Problematizing rural electrification: A capability and intersectionality approach analysis of energy perspectives and visions of indigenous communities in Ecuador.

Ten Palomares, Maria; Boni Aristizabal, Alejandra; Belda Miquel, Sergio (2016). 'Problematizing rural electrification: A capability and intersectionality approach analysis of energy perspectives and visions of indigenous communities in Ecuador.' Paper presented at the annual conference of the HDCA, Tokyo 2016.

Keywords: off-grid electrification; capability approach; intersectionality; Ecuadorian Amazon; indigenous peoples.
Decentralized systems based on renewable energies have been widely utilized in rural electrification projects. The international cooperation system has promoted these technologies in different countries and contexts. However, evidences show that energy and technology are politically biased. Energy not only is a fundamental part of the development policies (as strategies to provide energy access for example), but it also shapes society and culture (Acosta, Ariza-Montobbio, Venes, Lorca, & Soley, 2014). Development approaches define energy and technology visions, and these visions determine who is going to be benefited by electrification projects and how.
A large number of development interventions base their design on wrong assumptions about people’s needs and aspirations (Muñiz, 2014). These unconfirmed assumptions are more related to the cooperation agencies own interests than to the communities’ where projects are implemented. These assumptions are even greater with indigenous communities. Their diverse characteristics are not considered adequately, and the intersectionality between ethnicity, gender, and territory is not recognized (Radcliffe, 2014). This undermines people’s opportunities, especially for women. New approaches that identify diversity and intersectionality in the energy-based development projects are therefore needed.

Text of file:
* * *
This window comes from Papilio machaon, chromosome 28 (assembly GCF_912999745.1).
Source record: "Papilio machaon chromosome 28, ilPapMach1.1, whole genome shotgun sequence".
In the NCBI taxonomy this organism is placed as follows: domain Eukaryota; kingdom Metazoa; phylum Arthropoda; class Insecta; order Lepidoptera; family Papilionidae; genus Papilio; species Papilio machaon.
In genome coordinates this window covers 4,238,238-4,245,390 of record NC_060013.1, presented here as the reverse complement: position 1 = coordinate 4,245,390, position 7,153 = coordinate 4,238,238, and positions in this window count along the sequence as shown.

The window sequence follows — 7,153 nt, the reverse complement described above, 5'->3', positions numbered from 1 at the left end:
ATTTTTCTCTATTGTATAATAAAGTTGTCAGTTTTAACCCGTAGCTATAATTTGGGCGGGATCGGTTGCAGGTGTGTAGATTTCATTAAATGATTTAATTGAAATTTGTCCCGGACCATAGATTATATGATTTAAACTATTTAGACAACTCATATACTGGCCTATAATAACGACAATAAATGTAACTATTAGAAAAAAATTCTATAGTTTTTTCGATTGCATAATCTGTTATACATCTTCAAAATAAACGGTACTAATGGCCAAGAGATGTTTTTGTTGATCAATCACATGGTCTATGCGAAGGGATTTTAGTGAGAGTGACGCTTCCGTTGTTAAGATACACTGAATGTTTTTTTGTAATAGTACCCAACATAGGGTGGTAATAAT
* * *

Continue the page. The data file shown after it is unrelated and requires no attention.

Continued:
The Capability Approach (CA) is one of the frameworks used for the analysis of development projects that recognizes the diversity of persons and their own circumstances. Under the CA, which provides the theoretical basis of the Sustainable Human Development (SHD) paradigm, development should lead to an expansion of the capabilities needed to live the life people have reason to value (Sen, 1999). The fact that an individual or community has access to a technological project does not necessarily lead to the expansion of capabilities. It depends on the personal and socio-environmental context in which the project is delivered. In this paper, we explore how the CA helps us to understand how indigenous people’s diverse characteristics impact on the opportunities electrification projects can generate at a territorial, national and global level. 
For the stated purpose, we use a perspective named “Technologies for Freedom” that includes the SHD principles whilst focuses on expanding people’s freedoms (Fernández-Baldor, Boni, & Hueso, 2012). Based on it, we propose a framework that enables us to create a space for dialog between the macro and micro context when designing rural electrification projects. From such perspective, we emphasize human diversity and its connection to technology, which is the principal axis of our conceptual framework. That gives us an understanding of how technological interventions are designed and under which circumstances are appropriate for different social collectives and their environments.